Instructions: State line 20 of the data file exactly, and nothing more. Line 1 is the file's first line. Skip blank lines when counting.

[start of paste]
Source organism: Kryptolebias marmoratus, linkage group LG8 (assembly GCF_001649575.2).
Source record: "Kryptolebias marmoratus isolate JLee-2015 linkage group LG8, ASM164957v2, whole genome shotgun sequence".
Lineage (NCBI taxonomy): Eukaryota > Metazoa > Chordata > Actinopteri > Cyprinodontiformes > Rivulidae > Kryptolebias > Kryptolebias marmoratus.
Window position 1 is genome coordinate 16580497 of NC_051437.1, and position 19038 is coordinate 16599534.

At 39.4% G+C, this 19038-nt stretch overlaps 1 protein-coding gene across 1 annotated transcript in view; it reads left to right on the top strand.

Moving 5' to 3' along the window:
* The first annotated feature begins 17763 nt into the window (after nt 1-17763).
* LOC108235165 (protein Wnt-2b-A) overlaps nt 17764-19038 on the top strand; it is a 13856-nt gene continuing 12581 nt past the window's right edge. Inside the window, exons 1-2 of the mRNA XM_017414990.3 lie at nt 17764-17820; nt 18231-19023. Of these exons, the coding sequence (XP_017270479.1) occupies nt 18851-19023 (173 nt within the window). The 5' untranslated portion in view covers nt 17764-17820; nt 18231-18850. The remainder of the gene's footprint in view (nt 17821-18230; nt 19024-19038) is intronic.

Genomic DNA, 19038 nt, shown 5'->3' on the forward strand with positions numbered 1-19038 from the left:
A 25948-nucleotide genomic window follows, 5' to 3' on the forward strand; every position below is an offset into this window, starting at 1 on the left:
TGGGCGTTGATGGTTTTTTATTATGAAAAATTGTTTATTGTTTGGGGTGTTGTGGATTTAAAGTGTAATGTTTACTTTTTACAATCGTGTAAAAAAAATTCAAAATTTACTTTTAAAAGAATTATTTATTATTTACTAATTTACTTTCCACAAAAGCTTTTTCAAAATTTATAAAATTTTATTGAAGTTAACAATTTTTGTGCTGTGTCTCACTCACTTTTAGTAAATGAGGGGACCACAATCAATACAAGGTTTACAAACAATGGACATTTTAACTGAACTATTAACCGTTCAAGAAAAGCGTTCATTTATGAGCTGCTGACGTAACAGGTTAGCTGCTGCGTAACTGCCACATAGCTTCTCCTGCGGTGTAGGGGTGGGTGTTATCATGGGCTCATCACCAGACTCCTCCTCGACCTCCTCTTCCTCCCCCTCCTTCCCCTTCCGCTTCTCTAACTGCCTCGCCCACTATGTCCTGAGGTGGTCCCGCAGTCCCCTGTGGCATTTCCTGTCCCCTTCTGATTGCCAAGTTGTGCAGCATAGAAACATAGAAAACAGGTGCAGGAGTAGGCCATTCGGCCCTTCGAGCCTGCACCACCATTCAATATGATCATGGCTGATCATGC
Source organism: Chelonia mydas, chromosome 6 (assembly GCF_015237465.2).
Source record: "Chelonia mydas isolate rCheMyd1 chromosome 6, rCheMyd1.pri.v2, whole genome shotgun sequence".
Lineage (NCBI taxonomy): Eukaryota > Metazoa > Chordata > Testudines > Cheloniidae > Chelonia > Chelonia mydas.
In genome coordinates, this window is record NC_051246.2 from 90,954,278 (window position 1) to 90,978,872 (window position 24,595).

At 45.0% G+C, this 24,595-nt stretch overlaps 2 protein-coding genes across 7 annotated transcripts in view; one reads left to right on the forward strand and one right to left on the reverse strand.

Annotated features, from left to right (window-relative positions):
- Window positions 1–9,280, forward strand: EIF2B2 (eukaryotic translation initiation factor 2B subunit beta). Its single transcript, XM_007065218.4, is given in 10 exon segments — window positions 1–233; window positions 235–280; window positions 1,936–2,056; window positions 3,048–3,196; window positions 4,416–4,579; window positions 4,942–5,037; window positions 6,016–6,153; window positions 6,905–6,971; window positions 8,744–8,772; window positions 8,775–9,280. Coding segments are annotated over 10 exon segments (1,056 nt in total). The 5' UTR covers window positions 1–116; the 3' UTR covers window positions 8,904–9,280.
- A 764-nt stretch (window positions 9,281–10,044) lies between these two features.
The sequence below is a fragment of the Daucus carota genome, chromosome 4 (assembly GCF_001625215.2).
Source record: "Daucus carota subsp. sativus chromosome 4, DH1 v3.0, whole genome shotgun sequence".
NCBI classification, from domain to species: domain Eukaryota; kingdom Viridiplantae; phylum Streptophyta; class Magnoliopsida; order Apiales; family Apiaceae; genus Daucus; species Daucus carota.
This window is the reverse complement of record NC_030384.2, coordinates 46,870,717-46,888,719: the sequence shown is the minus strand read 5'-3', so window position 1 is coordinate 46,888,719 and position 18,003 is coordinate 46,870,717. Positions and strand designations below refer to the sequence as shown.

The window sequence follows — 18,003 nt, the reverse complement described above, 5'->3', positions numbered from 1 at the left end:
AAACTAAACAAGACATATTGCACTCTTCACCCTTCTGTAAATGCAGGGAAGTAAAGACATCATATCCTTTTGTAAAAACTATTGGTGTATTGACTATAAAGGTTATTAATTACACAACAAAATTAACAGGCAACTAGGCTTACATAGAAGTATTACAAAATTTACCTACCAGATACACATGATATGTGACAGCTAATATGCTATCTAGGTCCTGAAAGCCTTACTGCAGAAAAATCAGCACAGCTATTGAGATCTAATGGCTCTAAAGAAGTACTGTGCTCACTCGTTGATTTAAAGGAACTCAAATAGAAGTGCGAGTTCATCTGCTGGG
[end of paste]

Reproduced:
The sequence below is a fragment of the Daucus carota genome, chromosome 4 (assembly GCF_001625215.2).